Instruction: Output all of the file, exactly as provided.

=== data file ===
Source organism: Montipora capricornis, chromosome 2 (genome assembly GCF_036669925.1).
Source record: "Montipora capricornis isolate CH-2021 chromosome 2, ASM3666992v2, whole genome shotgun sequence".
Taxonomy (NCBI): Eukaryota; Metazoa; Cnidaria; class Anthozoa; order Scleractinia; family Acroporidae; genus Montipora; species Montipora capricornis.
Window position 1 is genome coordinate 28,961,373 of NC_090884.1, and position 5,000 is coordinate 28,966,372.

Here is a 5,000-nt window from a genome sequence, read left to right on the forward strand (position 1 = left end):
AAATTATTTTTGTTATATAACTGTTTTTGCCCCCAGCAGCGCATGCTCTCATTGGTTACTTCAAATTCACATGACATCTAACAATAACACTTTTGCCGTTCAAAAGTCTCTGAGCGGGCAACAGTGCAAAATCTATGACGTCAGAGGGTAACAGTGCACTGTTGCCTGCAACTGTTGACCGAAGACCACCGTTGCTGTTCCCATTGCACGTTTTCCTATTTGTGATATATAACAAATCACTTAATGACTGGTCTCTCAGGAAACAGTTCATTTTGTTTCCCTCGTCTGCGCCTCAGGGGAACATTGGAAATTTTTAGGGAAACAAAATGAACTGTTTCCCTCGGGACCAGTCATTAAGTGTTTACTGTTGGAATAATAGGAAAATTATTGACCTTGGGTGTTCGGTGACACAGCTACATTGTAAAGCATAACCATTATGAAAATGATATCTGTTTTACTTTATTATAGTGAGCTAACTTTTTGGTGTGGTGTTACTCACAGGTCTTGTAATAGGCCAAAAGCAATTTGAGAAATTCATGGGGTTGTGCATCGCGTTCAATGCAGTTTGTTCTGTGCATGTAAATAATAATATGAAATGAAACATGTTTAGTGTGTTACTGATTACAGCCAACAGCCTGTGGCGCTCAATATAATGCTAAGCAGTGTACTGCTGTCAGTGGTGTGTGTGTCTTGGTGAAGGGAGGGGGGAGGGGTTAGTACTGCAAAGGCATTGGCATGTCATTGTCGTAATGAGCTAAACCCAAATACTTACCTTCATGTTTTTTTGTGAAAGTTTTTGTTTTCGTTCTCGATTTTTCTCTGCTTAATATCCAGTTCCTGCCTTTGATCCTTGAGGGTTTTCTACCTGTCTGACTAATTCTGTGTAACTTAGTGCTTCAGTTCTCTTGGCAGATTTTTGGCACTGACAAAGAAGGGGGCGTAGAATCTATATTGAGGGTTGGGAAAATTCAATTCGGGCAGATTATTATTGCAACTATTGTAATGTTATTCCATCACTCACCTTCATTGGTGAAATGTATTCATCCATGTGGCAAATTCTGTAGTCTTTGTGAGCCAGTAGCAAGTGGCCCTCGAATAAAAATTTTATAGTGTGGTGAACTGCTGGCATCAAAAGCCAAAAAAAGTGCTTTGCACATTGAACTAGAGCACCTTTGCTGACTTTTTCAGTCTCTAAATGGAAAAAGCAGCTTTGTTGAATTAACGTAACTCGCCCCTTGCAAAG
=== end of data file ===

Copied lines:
Source organism: Montipora capricornis, chromosome 2 (genome assembly GCF_036669925.1).
Source record: "Montipora capricornis isolate CH-2021 chromosome 2, ASM3666992v2, whole genome shotgun sequence".
Taxonomy (NCBI): Eukaryota; Metazoa; Cnidaria; class Anthozoa; order Scleractinia; family Acroporidae; genus Montipora; species Montipora capricornis.
Window position 1 is genome coordinate 28,961,373 of NC_090884.1, and position 5,000 is coordinate 28,966,372.

Here is a 5,000-nt window from a genome sequence, read left to right on the forward strand (position 1 = left end):
AAATTATTTTTGTTATATAACTGTTTTTGCCCCCAGCAGCGCATGCTCTCATTGGTTACTTCAAATTCACATGACATCTAACAATAACACTTTTGCCGTTCAAAAGTCTCTGAGCGGGCAACAGTGCAAAATCTATGACGTCAGAGGGTAACAGTGCACTGTTGCCTGCAACTGTTGACCGAAGACCACCGTTGCTGTTCCCATTGCACGTTTTCCTATTTGTGATATATAACAAATCACTTAATGACTGGTCTCTCAGGAAACAGTTCATTTTGTTTCCCTCGTCTGCGCCTCAGGGGAACATTGGAAATTTTTAGGGAAACAAAATGAACTGTTTCCCTCGGGACCAGTCATTAAGTGTTTACTGTTGGAATAATAGGAAAATTATTGACCTTGGGTGTTCGGTGACACAGCTACATTGTAAAGCATAACCATTATGAAAATGATATCTGTTTTACTTTATTATAGTGAGCTAACTTTTTGGTGTGGTGTTACTCACAGGTCTTGTAATAGGCCAAAAGCAATTTGAGAAATTCATGGGGTTGTGCATCGCGTTCAATGCAGTTTGTTCTGTGCATGTAAATAATAATATGAAATGAAACATGTTTAGTGTGTTACTGATTACAGCCAACAGCCTGTGGCGCTCAATATAATGCTAAGCAGTGTACTGCTGTCAGTGGTGTGTGTGTCTTGGTGAAGGGAGGGGGGAGGGGTTAGTACTGCAAAGGCATTGGCATGTCATTGTCGTAATGAGCTAAACCCAAATACTTACCTTCATGTTTTTTTGTGAAAGTTTTTGTTTTCGTTCTCGATTTTTCTCTGCTTAATATCCAGTTCCTGCCTTTGATCCTTGAGGGTTTTCTACCTGTCTGACTAATTCTGTGTAACTTAGTGCTTCAGTTCTCTTGGCAGATTTTTGGCACTGACAAAGAAGGGGGCGTAGAATCTATATTGAGGGTTGGGAAAATTCAATTCGGGCAGATTATTATTGCAACTATTGTAATGTTATTCCATCACTCACCTTCATTGGTGAAATGTATTCATCCATGTGGCAAATTCTGTAGTCTTTGTGAGCCAGTAGCAAGTGGCCCTCGAATAAAAATTTTATAGTGTGGTGAACTGCTGGCATCAAAAGCCAAAAAAAGTGCTTTGCACATTGAACTAGAGCACCTTTGCTGACTTTTTCAGTCTCTAAATGGAAAAAGCAGCTTTGTTGAATTAACGTAACTCGCCCCTTGCAAAG